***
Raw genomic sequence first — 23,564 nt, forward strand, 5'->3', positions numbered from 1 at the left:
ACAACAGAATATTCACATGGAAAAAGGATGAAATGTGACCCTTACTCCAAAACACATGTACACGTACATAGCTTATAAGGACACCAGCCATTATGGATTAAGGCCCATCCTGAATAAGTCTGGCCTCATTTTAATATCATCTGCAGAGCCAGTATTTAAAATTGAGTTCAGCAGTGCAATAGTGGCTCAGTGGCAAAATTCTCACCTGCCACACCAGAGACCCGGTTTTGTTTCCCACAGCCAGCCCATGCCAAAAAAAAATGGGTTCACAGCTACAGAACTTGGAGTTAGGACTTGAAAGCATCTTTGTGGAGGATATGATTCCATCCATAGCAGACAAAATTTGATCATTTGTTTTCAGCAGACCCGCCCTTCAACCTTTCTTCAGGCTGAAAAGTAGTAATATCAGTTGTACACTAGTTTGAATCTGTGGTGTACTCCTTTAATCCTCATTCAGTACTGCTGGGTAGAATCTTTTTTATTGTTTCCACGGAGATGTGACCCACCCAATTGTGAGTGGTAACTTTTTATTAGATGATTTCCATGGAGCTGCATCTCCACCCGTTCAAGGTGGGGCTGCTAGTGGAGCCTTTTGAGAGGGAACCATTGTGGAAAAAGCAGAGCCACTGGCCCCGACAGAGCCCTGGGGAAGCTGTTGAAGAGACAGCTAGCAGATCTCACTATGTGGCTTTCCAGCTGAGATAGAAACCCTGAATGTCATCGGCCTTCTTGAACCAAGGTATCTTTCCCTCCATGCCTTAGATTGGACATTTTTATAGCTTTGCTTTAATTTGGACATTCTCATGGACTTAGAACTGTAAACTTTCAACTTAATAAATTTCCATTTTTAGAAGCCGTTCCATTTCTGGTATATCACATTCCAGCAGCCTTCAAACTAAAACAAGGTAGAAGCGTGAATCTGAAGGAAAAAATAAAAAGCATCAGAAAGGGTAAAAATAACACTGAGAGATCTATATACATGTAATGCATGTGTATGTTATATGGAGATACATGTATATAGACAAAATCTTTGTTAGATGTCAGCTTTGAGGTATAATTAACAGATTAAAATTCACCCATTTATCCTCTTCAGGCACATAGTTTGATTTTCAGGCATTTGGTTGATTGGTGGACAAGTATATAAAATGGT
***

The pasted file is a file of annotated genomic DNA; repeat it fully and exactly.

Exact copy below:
Raw genomic sequence first — 23,564 nt, forward strand, 5'->3', positions numbered from 1 at the left:
ACAACAGAATATTCACATGGAAAAAGGATGAAATGTGACCCTTACTCCAAAACACATGTACACGTACATAGCTTATAAGGACACCAGCCATTATGGATTAAGGCCCATCCTGAATAAGTCTGGCCTCATTTTAATATCATCTGCAGAGCCAGTATTTAAAATTGAGTTCAGCAGTGCAATAGTGGCTCAGTGGCAAAATTCTCACCTGCCACACCAGAGACCCGGTTTTGTTTCCCACAGCCAGCCCATGCCAAAAAAAAATGGGTTCACAGCTACAGAACTTGGAGTTAGGACTTGAAAGCATCTTTGTGGAGGATATGATTCCATCCATAGCAGACAAAATTTGATCATTTGTTTTCAGCAGACCCGCCCTTCAACCTTTCTTCAGGCTGAAAAGTAGTAATATCAGTTGTACACTAGTTTGAATCTGTGGTGTACTCCTTTAATCCTCATTCAGTACTGCTGGGTAGAATCTTTTTTATTGTTTCCACGGAGATGTGACCCACCCAATTGTGAGTGGTAACTTTTTATTAGATGATTTCCATGGAGCTGCATCTCCACCCGTTCAAGGTGGGGCTGCTAGTGGAGCCTTTTGAGAGGGAACCATTGTGGAAAAAGCAGAGCCACTGGCCCCGACAGAGCCCTGGGGAAGCTGTTGAAGAGACAGCTAGCAGATCTCACTATGTGGCTTTCCAGCTGAGATAGAAACCCTGAATGTCATCGGCCTTCTTGAACCAAGGTATCTTTCCCTCCATGCCTTAGATTGGACATTTTTATAGCTTTGCTTTAATTTGGACATTCTCATGGACTTAGAACTGTAAACTTTCAACTTAATAAATTTCCATTTTTAGAAGCCGTTCCATTTCTGGTATATCACATTCCAGCAGCCTTCAAACTAAAACAAGGTAGAAGCGTGAATCTGAAGGAAAAAATAAAAAGCATCAGAAAGGGTAAAAATAACACTGAGAGATCTATATACATGTAATGCATGTGTATGTTATATGGAGATACATGTATATAGACAAAATCTTTGTTAGATGTCAGCTTTGAGGTATAATTAACAGATTAAAATTCACCCATTTATCCTCTTCAGGCACATAGTTTGATTTTCAGGCATTTGGTTGATTGGTGGACAAGTATATAAAATGGT